“I wondered why the baseball was getting bigger. Then it hit me.” —Anonymous
On Tuesday, July 19, 2022, Major League Baseball’s All-Star Game will be played at Dodger Stadium.
Question: When did this revered institution originate?
Once upon a time there was a professional baseball team from Cleveland, OH, named the Cleveland Naps. The team existed for twelve seasons (1903 to 1914).
The Naps played their home games at League Park situated at the northeast corner of E. 66th Street and Lexington Avenue. Babe Ruth hit his 500th career home run playing for the New York Yankees in Cleveland’s League Park on Aug. 11, 1929.1
On October 2, 1908, something magical happened at League Park.
The weather that day was standard fare for October in Cleveland and perfect for baseball. The high temperature that day was 51° and the low was 42°. (The record high temperature for October 2 in Cleveland was 86° set in 1919. The record low temperature for Cleveland on October 2 was 32° set in 1975.)2
A crowd of 10,598 came to watch baseball.
With a week left in the season, three American League teams—The Detroit Tigers, Chicago White Sox, and the Cleveland Naps—were engaged in a race for the postseason. These three teams were separated by just one-and-a-half games. “Three games remained in the regular season and the Naps were a half-game behind the Detroit Tigers as they headed into a match-up against the Chicago White Sox, who trailed the Naps by one game.”3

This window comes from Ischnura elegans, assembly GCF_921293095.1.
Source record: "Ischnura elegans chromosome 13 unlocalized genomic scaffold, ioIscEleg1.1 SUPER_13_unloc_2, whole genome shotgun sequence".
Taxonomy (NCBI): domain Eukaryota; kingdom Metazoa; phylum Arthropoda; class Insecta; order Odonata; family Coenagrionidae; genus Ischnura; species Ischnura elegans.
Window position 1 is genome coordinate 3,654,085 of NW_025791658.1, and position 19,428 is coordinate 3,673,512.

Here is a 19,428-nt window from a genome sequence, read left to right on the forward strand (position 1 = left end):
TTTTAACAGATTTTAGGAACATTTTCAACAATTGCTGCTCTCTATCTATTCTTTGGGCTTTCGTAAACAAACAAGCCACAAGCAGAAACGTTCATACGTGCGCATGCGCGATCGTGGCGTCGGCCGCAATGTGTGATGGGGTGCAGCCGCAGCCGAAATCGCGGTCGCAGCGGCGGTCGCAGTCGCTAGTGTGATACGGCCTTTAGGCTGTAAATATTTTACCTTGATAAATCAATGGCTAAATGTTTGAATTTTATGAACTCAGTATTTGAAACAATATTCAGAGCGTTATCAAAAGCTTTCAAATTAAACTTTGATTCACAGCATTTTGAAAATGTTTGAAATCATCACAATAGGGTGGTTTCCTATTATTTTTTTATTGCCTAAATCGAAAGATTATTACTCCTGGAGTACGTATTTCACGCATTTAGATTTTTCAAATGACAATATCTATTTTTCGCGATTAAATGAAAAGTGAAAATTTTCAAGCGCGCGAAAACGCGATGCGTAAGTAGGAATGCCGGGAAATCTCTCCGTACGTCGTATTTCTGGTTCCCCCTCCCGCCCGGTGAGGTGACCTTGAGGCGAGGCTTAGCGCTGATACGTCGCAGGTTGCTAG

On that day, the fans were treated to a pitcher’s duel. Addie Joss pitched for the Naps and Ed Walsh pitched for the White Sox. (Both pitchers would end up in the Baseball Hall of Fame.) The Naps recorded four hits and they were struck out by Walsh 15 times. Unfortunately for the Tigers, Joss recorded a perfect game, only the second in American League history. He accomplished the feat with just 74 pitches, the lowest known pitch count ever achieved in a perfect game.
By turning in what was probably the most clutch performance by a pitcher in baseball history, Addie Joss became one of the first “fan-favorites” in baseball’s fan-captivating culture.
Point: Sometimes things happen as idyllically perfect as things typically are in storybooks.
Tragedy Yet to Come
Addie Joss was a fantastic pitcher.
- His career ERA was an incredible 1.88 and ranks second among all pitchers ever. (Ed Walsh, Joss’ opponent on October 2, 1908, holds the MLB earned run average record with 1.816.)
- Joss gave up a meager 16 home runs for his entire career.
- In his abbreviated nine-year career Joss amassed 160 wins, 46 by shutout.